In February 2018, the sickle cell community celebrated with the announcement of two legislative victories in Congress. First, the U.S. House of Representatives passed H.R. 2410 on February 26, 2018, the Sickle Cell Disease Research, Surveillance, Prevention, and Treatment Act, which was introduced on May 11, 2017, by Rep. Danny Davis (D-IL). On February 28, 2018, Senator Cory Booker (D-NJ) and Senator Tim Scott (R-SC) introduced S.2465, the Senate companion bill to H.R. 2410 in the Senate. The Senate companion bill incorporated changes to include “other heritable blood disorders” in addition to sickle cell disease. The bill passed the Senate on October 11, 2018.

The bill moved back to the House for a final vote before it can become law. It’s vital that the sickle cell disease community contact their House members and ask them to “consider S.2465 for a vote this year.” The new changes to the bill requires the House to vote on it again.

About the bill

S. 2465 would authorize the Secretary of Health and Human Services to conduct surveillance and collect data on the prevalence of sickle cell disease (SCD). In addition, the bill would authorize the Secretary to develop public health initiatives that support community-based organizations in education activities and to support regional and state health departments in testing to identify SCD.

Key Talking Points about S.2465

● S. 2465 – Sickle Cell Disease and Other Heritable Blood Disorders Research, Surveillance, Prevention, and Treatment Act of 2018 was introduced on February 28, 2018 by Sen Tim Scott [R-SC] and cosponsored by Sen. Booker, Cory A. [D-NJ]; Sen. Jones, Doug [D-AL]; Sen. Cassidy, Bill [R-LA]; Sen. Stabenow, Debbie [D-MI]; and Sen. Warren, Elizabeth [D-MA]
● S. 2465 represents a commitment by the government to continue much-needed research geared towards increasing understanding of prevalence, distribution, outcomes, and therapies associated with SCD
○ The legislation reauthorizes SCD prevention and treatment grants awarded by the Health Resources and Service Administration (HRSA)
○ Authorizes the Centers for Disease Control and Prevention (CDC) to award SCD surveillance grants to states, academic institutions, and non-profit organizations
● It is important that the House vote on the bill this year. The ultimate goal is the passage by both Congressional houses and signed into law by the President.


The National Foundation for Ectodermal Dysplasias Asks Advocates to Contact Congress to Support the Ensuring Lasting Smiles Act

The National Foundation for Ectodermal Dysplasias (NFED) asks you to write your member of Congress and ask them to co-sponsor the Ensuring Lasting Smiles Act (S.3369/H.R.6689). The Ensuring Lasting Smiles Act (also known as ELSA) will assure that individuals born with congenital anomalies receive health benefits for the medically necessary treatments they need. ELSA would require all groups and individual health care plans to covers procedures to restore or repair normal body function for any missing or abnormal body part, including teeth. It closes a loophole that allows health care plans to deny such procedures as “cosmetic”. The NFED, American Association of Oral and Maxillofacial Surgeons, American Society of Plastic Surgeons and seven organizations are supporting this bi-partisan legislation.

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The National Leiomyosarcoma Foundation is Asking Patient Advocates to Call Their Members of Congress in Support of Resolution Establishing National Sarcoma Awareness Month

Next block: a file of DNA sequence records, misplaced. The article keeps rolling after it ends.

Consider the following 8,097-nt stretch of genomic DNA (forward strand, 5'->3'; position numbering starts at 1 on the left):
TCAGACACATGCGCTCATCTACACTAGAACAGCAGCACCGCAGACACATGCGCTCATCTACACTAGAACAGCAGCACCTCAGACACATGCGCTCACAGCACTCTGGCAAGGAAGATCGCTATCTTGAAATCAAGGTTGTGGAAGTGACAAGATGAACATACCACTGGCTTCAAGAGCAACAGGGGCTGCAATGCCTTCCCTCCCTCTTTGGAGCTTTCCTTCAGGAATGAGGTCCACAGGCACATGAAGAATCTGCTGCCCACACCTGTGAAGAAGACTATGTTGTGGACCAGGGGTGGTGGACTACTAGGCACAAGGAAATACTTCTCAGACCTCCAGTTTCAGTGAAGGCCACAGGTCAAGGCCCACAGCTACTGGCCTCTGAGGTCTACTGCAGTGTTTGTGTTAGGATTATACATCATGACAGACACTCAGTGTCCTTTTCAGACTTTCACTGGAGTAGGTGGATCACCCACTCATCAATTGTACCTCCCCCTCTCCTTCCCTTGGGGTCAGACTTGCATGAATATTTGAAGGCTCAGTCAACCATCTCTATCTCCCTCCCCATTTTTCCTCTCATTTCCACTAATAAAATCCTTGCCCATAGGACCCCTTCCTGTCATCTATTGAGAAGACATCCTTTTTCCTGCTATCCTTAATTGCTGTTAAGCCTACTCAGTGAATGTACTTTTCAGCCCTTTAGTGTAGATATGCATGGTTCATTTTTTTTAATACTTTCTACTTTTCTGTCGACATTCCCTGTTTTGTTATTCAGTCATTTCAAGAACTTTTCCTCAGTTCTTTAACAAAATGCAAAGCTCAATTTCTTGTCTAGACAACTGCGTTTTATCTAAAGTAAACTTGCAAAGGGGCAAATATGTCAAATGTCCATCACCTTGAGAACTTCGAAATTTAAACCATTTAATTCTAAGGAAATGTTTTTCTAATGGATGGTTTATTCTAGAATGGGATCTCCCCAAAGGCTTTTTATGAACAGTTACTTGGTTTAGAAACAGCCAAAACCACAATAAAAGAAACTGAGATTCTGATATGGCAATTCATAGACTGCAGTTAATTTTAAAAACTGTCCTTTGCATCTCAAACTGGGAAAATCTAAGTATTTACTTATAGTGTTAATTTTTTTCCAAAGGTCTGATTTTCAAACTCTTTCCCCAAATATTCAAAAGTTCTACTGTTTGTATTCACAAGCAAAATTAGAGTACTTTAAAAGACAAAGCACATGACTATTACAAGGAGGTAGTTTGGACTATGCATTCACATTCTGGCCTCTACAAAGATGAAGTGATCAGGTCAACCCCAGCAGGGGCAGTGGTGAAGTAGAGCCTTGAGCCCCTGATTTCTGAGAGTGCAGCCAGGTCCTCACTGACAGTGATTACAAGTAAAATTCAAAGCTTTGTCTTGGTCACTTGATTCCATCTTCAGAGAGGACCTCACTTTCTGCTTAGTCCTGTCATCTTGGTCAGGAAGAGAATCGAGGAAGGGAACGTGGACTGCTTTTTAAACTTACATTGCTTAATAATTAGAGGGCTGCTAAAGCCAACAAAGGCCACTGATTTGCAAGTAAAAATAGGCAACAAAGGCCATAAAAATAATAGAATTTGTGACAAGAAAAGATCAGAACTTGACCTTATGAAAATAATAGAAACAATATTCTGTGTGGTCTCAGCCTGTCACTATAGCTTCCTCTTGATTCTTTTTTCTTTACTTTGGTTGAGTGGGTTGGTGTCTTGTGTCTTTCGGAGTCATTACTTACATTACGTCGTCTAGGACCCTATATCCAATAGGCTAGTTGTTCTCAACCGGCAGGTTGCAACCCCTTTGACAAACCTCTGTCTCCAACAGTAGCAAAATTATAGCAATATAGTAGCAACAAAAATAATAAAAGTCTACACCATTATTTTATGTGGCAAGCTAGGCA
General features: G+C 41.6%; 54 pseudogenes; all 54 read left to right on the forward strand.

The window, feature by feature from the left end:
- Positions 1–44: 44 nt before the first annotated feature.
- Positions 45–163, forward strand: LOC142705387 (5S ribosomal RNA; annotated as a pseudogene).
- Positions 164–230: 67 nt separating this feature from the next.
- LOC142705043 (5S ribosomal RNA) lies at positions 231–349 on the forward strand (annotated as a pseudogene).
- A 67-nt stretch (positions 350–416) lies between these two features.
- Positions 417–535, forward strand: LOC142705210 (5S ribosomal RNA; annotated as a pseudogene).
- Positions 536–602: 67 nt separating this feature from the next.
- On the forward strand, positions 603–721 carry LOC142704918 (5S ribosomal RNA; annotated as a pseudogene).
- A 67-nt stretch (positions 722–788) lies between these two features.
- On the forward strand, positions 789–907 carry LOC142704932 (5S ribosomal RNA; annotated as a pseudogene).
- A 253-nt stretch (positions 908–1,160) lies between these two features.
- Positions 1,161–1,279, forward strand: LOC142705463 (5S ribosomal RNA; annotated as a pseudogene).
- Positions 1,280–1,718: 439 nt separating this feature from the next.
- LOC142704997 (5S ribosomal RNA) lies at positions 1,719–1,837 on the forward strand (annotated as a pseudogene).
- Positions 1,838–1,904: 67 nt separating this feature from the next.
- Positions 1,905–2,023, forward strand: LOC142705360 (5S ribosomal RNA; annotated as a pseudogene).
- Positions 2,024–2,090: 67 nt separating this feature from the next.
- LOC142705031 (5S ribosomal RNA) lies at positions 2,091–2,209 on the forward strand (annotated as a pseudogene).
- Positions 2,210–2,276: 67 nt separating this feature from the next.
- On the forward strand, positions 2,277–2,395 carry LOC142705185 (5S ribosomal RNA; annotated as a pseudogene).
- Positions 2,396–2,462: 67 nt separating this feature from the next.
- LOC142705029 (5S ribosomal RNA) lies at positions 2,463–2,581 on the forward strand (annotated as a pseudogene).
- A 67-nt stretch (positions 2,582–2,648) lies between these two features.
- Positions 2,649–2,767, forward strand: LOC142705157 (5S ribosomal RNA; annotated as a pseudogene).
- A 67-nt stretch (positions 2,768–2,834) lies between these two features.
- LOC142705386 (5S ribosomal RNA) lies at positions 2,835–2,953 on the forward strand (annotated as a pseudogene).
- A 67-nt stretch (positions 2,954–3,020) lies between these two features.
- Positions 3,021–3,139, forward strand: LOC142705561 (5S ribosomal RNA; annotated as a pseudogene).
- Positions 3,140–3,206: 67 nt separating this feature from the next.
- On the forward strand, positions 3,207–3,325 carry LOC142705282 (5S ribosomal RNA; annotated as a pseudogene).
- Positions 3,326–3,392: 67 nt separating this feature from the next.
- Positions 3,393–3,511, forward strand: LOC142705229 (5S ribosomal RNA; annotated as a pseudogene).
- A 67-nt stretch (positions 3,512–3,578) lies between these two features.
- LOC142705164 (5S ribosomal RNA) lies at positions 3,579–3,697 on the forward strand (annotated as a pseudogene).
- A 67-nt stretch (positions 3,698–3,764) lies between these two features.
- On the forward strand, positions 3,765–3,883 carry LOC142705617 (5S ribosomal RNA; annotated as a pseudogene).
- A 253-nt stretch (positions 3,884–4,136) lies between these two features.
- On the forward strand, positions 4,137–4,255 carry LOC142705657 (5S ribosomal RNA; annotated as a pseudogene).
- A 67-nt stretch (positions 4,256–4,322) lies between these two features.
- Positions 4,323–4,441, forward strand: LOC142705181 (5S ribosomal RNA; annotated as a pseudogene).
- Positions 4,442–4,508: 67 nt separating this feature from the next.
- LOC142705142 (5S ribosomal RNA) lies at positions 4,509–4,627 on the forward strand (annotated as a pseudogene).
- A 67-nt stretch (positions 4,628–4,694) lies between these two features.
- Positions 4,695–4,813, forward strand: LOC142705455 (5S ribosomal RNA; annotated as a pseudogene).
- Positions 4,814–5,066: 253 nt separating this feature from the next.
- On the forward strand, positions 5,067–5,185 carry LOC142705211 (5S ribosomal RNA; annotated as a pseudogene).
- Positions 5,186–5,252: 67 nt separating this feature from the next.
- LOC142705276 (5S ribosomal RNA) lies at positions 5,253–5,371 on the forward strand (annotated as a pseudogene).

The National Leiomyosarcoma Foundation is asking patient advocates to call their Members of Congress in support of a resolution to create a National Sarcoma Awareness Month and a National Leiomyosarcoma Awareness Day in 2018.  A National Sarcoma Awareness Month for JULY would allow awareness and support on a national scale.

Leiomyosarcoma Awareness Day-July 15 was granted by Congress in 2016. This year, the focus and hope is for a National Sarcoma Awareness Month of July and a National and Leiomyosarcoma Awareness Day to follow for July 15, 2018. Click here to read a letter from the National Leiomyosarcoma Foundation along with the resolution. 

1. Sarcoma is a designated rare cancer because it represents 1% of all cancers.
2. There are between 50 – 70 sarcoma subtypes. Some researchers have even indicated possibly
Up to 100 lately.
3. Sarcomas know no age boundaries – children, young adults, older adults are diagnosed
4. It is expected that the increase in sarcoma diagnoses will continue to rise annually.
5. Sarcoma is difficult to treat and the life expectancy after diagnosis is short.
6. For example, for Leiomyosarcoma, there is a 64% survival rate of up to 5 years.
For Leiomyosarcoma, there is no immunotherapy that is working yet.
7. Since sarcoma is a rare cancer, it is important for the patient population to be
heard, and the disease better understood throughout communities.
8. No longer having a ” rare voice” in the cancer landscape can help spotlight sarcoma and its
Many subtypes – for national awareness, support, and elevated funding to accelerate treatment
options that can advance survival rates.
9. The results of this are evident in the common cancers – breast cancer especially.
10. Rare Cancer would benefit from the same level of involvement in awareness, support, funding.


Children’s Cause Cancer Advocacy is Encouraging Patients to Ask Their Members of Congress to Support the STAR Act

The Childhood Cancer STAR Act is designed to advance pediatric cancer research and child-focused cancer treatments, while also improving childhood cancer surveillance and providing enhanced resources for survivors. Children’s Cause Cancer Advocacy is asking advocates to write to their Members of Congress to voice their support.